“Hey, freak show.”
The Spanish-tinged voice coming from the car was anything but friendly. “You ain’t from around here. Where you going, amigo?”
I looked around and shrugged.
“The Logan Square Auditorium. Got a hip-hop show to see,” I replied warily. An eyebrow was raised. “Yeah, it’s a Def Jux thingMr. Lif, Murs, Akrobatik, you knowgood stuff,” I continued gingerly. For the first time in years, I didn’t feel like being a smartass.
The man nodded and softened a little, looking stoically at his lit cigarette. He thought a minute, weighed his words carefully, and then turned back to me.
“Fix your hat,” he said, and drove off down the dimly-lit boulevard. I took a breath and just kept walking.
Logan Square is one of those in-flux neighborhoods on the edge of the gentrified fringe found in Chicago’s near West Side. Filled with an odd mix of check-cashing places, taquerías, neon-lit Baptist churches, and the odd hipster boutique, Logan Square is not quite white bread enough to lure the Wicker Park yuppies away from their sterile enclaves while remaining just dangerous enough to justify an increased police presence and lower rents.
It is here that you can find one of the most unlikely venues for a hip-hop show on the face of the earthnamely, the Logan Square Auditorium. Appearing for all the world like a small-town Elks lodge ripped bodily out of some podunk Nebraska hamlet, this cavernous all-ages venue oozes with all the stylistic hallmarks of our grandparents’ generationalbeit in a much dingier, dilapidated fashion.
Owing in no small part to its close association with the Empty Bottle, the Logan Square Auditorium generally specializes in all-ages indie-rock shows, not hip-hop of any stripe. However, as hard times make for unlikely bedfellows, the underground hip-hop and indie-rock scenes share a curious affinity for each other.
And so, I arrived with high hopes for a commingling of the two independent scenes. After trudging up several flights of stairs and offering my ticket, I turned to enter the gaping maw of the auditorium. Sadly, I discovered that the sparse crowd had already separated into groups instantly familiar to anyone who has ever attended a junior high dance.
4th Pyramid, the evening’s first act, was charged with the unfortunate task of riling up this very awkward crowd. Hailing from the mean streets of Toronto, 4th Pyramid combined a raspy, unwieldy flow with the brash chest beatings of such legendary partiers as Slick Rick or Snoop Dogg. Unfortunately, 4th Pyramid’s set contained few songs as memorable as those laid down by his hedonistic precursorsliving proof that even a label as stocked with talent as Def Jux is bound to possess a few less-than-stellar acts.
Taking the stage for a brief between-sets interlude was legendary DJ Fakts One, who warmed up the anemic crowd with some brief turntable heroics before inviting SS Smash to take the stage. A duo from the surprisingly fertile Ohio hip-hop scene, SS Smash was also more interested in partying and getting impaired than with presenting sociopolitical commentary. However, their high-energy set, combined with the excellent beats spun by DJ Fakts One, made for a much better crowd reaction. Irreverent, irrepressible, and a hell of a lot of fun, SS Smash was the unheralded dark horse of the evening.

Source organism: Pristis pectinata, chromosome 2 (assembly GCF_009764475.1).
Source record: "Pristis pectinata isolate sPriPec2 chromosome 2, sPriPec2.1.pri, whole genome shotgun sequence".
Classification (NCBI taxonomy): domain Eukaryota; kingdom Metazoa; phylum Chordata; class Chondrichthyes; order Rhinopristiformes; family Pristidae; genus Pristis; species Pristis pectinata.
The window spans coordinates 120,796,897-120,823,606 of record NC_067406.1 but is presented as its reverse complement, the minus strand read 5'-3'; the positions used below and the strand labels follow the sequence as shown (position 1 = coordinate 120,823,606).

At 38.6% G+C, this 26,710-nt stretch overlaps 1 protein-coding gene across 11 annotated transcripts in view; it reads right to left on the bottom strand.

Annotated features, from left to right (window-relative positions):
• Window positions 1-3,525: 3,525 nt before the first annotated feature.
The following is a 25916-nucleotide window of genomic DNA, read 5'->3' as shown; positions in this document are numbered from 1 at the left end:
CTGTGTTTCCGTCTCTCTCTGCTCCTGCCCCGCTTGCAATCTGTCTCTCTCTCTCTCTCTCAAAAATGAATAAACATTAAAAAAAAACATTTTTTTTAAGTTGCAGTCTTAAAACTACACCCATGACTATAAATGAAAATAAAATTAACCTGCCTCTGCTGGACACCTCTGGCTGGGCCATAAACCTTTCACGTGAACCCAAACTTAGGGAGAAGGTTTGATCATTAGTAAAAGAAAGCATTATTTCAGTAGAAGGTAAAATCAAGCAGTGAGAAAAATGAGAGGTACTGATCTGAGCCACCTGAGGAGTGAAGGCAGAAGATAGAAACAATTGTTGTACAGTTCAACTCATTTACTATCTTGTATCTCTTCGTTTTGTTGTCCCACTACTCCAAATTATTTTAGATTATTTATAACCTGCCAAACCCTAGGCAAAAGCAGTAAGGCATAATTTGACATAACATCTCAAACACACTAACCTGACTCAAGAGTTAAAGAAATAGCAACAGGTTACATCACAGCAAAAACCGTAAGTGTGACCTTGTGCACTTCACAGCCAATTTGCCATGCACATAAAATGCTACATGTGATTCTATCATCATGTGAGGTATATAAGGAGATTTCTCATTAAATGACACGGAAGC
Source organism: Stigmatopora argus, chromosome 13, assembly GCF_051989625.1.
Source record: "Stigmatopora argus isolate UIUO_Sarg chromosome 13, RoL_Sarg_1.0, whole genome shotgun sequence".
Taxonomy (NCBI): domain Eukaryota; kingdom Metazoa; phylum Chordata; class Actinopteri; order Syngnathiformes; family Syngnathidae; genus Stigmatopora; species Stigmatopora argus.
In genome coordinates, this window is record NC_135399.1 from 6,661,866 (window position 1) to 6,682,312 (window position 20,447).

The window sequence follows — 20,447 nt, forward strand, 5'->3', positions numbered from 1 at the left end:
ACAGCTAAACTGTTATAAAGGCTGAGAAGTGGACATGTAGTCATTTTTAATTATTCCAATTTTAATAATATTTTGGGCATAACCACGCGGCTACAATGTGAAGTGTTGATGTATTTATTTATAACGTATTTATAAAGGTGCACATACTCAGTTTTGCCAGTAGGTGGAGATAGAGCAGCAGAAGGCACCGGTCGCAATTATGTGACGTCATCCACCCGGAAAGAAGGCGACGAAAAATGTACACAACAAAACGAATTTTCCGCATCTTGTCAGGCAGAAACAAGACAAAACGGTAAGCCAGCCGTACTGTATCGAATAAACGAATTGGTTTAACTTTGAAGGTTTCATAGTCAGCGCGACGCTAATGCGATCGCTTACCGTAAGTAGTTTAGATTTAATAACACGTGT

Without giving us a moment to catch our breath, SS Smash departed, replaced by two of the East Coast’s most beloved underground MCs, Mr. Lif and Akrobatik. Combined with DJ Fakts One, these three hip-hop avengers are known as The Perceptionists.
Starting off the set chanting “where are the weapons of mass destruction? We been lookin’ for months and ain’t found nothing” to a thunderous backbeat, the Perceptionists made it abundantly clear that both booty shaking and soul searching would be in line for the evening.
Aided by an extensive catalog of hits, Mr. Lif and Akrobatic put on a blazing display of linguistic ability matched only by the incredible musicianship of DJ Fakts One. Switching songs mid-verse, spontaneously free-styling on topics ranging from the incredibly bright stage lights to race relations, the Perceptionists’ performance was proof of hip-hop’s ability to be poetic, intelligent, and even sexy, all within the span of a single song.
Unfortunately, many in the lamentably thin crowd had only come to see the Perceptionists, leaving the headliner, Southern California’s Murs, with a much more “intimate” crowd. Murs, touring in support of his critically acclaimed LP 3:16, seemed to take this unfortunate development calmly, gliding onstage in a pair of pajamas, an undershirt, and his trademark devilish goatee to introduce his compatriots, the Living Legends.
Consisting of legendary Digital Underground alumnus/keyboardist Shock G and fellow West Coast rapper Scarab, Murs and the Living Legends specialize in breaking new sonic ground. Like a mad scientist mixing drum-and-bass beats, West Coast G-funk, and the Peanuts theme, Shock G mixed up a potent sonic cocktail, using Scarab’s scruffily smart-ass verses as garnish. However, the real star of the set was the talented Murs, who bounded and strolled by turns, shifting from unapologetically (though charmingly) juvenile to sly social commentator at the drop of a hat.
Bantering with the audience, performing wickedly funny skits with the rest of the Living Legends between songs, and leaping like a hip-hop Sid Vicious, Murs proved to be an excellent closer for an exhausting evening with a lousy crowd.